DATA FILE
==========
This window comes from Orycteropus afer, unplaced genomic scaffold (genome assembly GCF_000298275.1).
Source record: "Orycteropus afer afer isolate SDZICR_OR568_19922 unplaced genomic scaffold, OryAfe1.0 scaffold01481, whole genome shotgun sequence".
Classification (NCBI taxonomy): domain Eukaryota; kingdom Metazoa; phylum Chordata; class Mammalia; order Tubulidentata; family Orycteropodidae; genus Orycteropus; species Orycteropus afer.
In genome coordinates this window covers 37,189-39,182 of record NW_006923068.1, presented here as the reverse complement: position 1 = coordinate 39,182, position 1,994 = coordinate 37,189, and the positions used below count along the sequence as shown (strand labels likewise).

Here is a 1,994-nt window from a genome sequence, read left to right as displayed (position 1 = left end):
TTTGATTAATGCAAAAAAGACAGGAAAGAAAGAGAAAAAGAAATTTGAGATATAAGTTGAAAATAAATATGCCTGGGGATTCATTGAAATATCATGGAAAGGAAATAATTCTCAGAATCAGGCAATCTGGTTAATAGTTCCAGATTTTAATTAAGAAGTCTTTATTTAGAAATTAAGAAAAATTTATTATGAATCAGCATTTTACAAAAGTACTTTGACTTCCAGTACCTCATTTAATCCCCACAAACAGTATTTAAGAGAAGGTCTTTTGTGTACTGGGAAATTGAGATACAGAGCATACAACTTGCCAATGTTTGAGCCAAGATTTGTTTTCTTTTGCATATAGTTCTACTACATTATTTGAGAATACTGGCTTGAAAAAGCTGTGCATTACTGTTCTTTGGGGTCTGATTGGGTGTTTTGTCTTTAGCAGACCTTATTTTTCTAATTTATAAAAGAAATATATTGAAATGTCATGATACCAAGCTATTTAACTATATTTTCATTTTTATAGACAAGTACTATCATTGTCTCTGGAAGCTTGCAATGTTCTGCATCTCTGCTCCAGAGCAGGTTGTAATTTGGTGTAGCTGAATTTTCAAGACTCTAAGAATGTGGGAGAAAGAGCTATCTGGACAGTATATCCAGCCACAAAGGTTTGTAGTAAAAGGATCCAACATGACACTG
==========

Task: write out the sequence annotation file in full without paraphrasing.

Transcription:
This window comes from Orycteropus afer, unplaced genomic scaffold (genome assembly GCF_000298275.1).
Source record: "Orycteropus afer afer isolate SDZICR_OR568_19922 unplaced genomic scaffold, OryAfe1.0 scaffold01481, whole genome shotgun sequence".
Classification (NCBI taxonomy): domain Eukaryota; kingdom Metazoa; phylum Chordata; class Mammalia; order Tubulidentata; family Orycteropodidae; genus Orycteropus; species Orycteropus afer.
In genome coordinates this window covers 37,189-39,182 of record NW_006923068.1, presented here as the reverse complement: position 1 = coordinate 39,182, position 1,994 = coordinate 37,189, and the positions used below count along the sequence as shown (strand labels likewise).

Here is a 1,994-nt window from a genome sequence, read left to right as displayed (position 1 = left end):
TTTGATTAATGCAAAAAAGACAGGAAAGAAAGAGAAAAAGAAATTTGAGATATAAGTTGAAAATAAATATGCCTGGGGATTCATTGAAATATCATGGAAAGGAAATAATTCTCAGAATCAGGCAATCTGGTTAATAGTTCCAGATTTTAATTAAGAAGTCTTTATTTAGAAATTAAGAAAAATTTATTATGAATCAGCATTTTACAAAAGTACTTTGACTTCCAGTACCTCATTTAATCCCCACAAACAGTATTTAAGAGAAGGTCTTTTGTGTACTGGGAAATTGAGATACAGAGCATACAACTTGCCAATGTTTGAGCCAAGATTTGTTTTCTTTTGCATATAGTTCTACTACATTATTTGAGAATACTGGCTTGAAAAAGCTGTGCATTACTGTTCTTTGGGGTCTGATTGGGTGTTTTGTCTTTAGCAGACCTTATTTTTCTAATTTATAAAAGAAATATATTGAAATGTCATGATACCAAGCTATTTAACTATATTTTCATTTTTATAGACAAGTACTATCATTGTCTCTGGAAGCTTGCAATGTTCTGCATCTCTGCTCCAGAGCAGGTTGTAATTTGGTGTAGCTGAATTTTCAAGACTCTAAGAATGTGGGAGAAAGAGCTATCTGGACAGTATATCCAGCCACAAAGGTTTGTAGTAAAAGGATCCAACATGACACTG